Journal Insight #6: Calculate Fabric Quantities


I’ve never fancied myself as a professor, or a teacher of any kind. I never considered a career in torture either, so it’s all the more surprising I’ve elected to share some details on how we calculate the fabric quantities for curtains.

Many of you will know this, and so this isn’t really written for you, but for anyone after a reminder or for who it is new… here goes.

Why might you care about calculating fabric quantities?

I’m often asked why a certain amount of fabric is required or if we can make with what the customer has already. As the answer isn’t always what they want to hear I thought a few pointers would help so you at least get the gist, even if you decide not to do the full calculations yourself – and why would you? Surely you’d prefer a gin and tonic instead, and in my experience gin and maths are rarely complimentary. Curtains use lots of fabric, obviously, but sometimes much more than people think especially when the cost of the fabric tends to be the biggest expense when having curtains made.

For starters, we need to allow enough fabric to give the curtains fullness. This is what we call the allowance that stops them being flat sheets when closed and is affected by the curtain heading you want.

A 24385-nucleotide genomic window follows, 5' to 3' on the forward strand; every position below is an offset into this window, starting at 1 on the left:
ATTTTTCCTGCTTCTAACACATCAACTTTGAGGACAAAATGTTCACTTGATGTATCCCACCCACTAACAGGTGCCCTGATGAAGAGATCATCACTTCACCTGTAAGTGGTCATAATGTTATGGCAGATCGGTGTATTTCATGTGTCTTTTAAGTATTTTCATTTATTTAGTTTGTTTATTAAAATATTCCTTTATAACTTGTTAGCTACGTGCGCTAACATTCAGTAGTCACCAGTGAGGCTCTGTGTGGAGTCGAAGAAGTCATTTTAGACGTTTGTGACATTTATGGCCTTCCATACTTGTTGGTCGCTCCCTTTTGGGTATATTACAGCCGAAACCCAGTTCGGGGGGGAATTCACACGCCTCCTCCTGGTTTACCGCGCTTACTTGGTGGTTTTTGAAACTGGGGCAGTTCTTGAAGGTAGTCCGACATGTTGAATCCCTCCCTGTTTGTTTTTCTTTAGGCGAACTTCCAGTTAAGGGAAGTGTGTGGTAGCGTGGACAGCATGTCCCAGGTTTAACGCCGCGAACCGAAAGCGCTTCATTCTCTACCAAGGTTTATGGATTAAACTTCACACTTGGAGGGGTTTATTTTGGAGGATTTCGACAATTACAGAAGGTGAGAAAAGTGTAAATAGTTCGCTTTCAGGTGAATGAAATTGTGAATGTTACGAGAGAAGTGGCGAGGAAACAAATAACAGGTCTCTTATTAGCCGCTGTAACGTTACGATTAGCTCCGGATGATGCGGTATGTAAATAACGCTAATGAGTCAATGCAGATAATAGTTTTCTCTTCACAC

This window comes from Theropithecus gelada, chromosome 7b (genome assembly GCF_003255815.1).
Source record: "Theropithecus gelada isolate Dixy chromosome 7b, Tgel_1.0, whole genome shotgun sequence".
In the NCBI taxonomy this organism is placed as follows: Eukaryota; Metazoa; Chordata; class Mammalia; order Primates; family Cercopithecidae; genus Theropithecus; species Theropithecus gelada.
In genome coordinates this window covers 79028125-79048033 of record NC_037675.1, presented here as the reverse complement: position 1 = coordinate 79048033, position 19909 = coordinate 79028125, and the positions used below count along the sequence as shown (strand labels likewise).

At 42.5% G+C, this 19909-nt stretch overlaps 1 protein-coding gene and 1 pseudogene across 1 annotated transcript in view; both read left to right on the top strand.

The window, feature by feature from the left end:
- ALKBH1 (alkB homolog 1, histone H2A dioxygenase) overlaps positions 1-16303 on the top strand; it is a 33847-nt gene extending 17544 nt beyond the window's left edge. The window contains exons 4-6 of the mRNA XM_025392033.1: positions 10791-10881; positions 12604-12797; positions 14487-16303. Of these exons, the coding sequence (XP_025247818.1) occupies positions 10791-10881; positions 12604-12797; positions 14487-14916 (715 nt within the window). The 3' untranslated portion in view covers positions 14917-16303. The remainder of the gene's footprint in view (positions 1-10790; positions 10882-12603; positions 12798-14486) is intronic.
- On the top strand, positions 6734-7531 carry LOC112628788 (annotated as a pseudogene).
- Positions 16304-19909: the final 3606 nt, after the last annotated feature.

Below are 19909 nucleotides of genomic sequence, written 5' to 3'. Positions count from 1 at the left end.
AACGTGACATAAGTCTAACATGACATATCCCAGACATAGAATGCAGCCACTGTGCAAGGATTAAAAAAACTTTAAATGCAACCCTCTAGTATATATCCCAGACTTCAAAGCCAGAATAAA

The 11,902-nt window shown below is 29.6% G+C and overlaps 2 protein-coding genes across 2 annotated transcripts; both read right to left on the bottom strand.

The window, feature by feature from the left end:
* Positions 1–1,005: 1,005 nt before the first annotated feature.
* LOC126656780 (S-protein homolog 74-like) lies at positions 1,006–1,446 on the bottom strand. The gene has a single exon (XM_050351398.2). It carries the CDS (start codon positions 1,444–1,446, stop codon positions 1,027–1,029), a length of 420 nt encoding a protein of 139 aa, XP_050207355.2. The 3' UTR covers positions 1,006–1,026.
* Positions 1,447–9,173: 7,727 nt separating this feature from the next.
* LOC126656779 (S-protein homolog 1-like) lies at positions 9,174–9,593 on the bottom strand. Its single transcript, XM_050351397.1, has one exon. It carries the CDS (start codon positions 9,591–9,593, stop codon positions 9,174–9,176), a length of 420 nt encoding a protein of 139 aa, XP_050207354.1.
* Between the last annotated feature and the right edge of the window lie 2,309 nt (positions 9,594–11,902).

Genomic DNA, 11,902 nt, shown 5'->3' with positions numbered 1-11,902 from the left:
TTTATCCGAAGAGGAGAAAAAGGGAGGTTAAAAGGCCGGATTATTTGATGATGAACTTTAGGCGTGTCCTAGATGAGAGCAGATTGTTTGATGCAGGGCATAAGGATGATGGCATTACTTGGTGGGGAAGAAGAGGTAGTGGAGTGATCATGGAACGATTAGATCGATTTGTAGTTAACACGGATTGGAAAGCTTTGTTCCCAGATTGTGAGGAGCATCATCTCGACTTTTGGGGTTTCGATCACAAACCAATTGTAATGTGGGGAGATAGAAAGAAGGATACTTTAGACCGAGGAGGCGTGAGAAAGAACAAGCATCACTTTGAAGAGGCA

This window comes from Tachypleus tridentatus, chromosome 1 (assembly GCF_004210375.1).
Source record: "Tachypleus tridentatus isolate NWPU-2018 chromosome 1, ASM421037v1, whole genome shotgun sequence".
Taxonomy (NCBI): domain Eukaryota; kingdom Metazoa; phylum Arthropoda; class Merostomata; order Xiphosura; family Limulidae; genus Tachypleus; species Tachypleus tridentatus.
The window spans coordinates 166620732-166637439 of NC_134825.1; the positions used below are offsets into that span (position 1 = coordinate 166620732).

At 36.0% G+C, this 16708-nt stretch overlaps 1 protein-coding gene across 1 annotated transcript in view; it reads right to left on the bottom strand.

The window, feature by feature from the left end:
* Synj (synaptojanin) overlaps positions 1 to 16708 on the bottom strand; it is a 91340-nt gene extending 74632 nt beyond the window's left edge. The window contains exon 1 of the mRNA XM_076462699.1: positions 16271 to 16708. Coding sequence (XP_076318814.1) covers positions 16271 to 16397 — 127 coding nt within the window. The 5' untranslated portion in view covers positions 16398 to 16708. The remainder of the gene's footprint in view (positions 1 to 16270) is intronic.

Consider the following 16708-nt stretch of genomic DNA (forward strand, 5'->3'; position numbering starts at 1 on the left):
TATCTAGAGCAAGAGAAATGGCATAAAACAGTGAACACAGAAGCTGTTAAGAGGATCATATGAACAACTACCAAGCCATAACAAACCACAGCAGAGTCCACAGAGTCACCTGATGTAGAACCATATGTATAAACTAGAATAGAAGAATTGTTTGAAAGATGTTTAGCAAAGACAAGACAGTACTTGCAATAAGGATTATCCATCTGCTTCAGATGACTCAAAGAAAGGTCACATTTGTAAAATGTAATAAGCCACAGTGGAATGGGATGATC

Double pleats are our most popular heading and we use a fullness factor of 2.25 to 2.5 x the width of the window (plus the stack back = the length of the pole).

For triple pleats this goes up to 2.75 to 3 x as we need more fabric to form the 3 pleats. Either way, this gives us the number of drops of fabric we need.





For a 2m-wide pole we will need:

  • 200cm x 2.5 fullness (for double pleat) = 500cm
  • This is then divided by the width of the fabric. Most fabric comes 137cm wide, so…
  • 500 ÷ by 137 = 3.6. They don’t sell it by parts of widths so we have to round it up to 4 widths.

Still with me? Its not so hard after all.

Now we need to account for the drop (or height) of the curtains. If it’s a plain fabric – the maths is easy. Just add the hem allowance – to allow for turnings top and bottom. We use 23cm. So if my curtains are 230cm high then the total drop I need is 253cm per drop.

Remember we had 4 widths (above) so the calculation is… 4 widths x 253cm (height) = 1012cm. You can usually buy fabric in 10cm increments (above 1m) so you’d need 1020cm or 10.2m. Now you can see why us curtains makers don’t like working in millimetres, like you clever designers like to.

Fabric Quantities in summary:

  1. Calculate how many widths of fabric you need to cover the pole, taking into consideration the heading type and stack back.
  2. Work out the total length of each drop, remembering to include the heading and hem.
  3. Multiple them together to get the total metres required.

Coffee break?

It’s more complex if you have a patterned fabric – just like with wallpaper you need to allow for pattern matching.

You will need to find the vertical pattern repeat of the fabric. As before you take your finished drop + the turnings. We had 253cm. You now need to know how many pattern repeats fit into that drop. Divide 253 by the vertical pattern repeat – lets say its 60cm: 253 ÷ 60 = 4.22. To match everything when you join the fabrics you will need full pattern repeats so we round up to 5 repeats. 5 x 60cm = 300cm, and that’s you drop per width.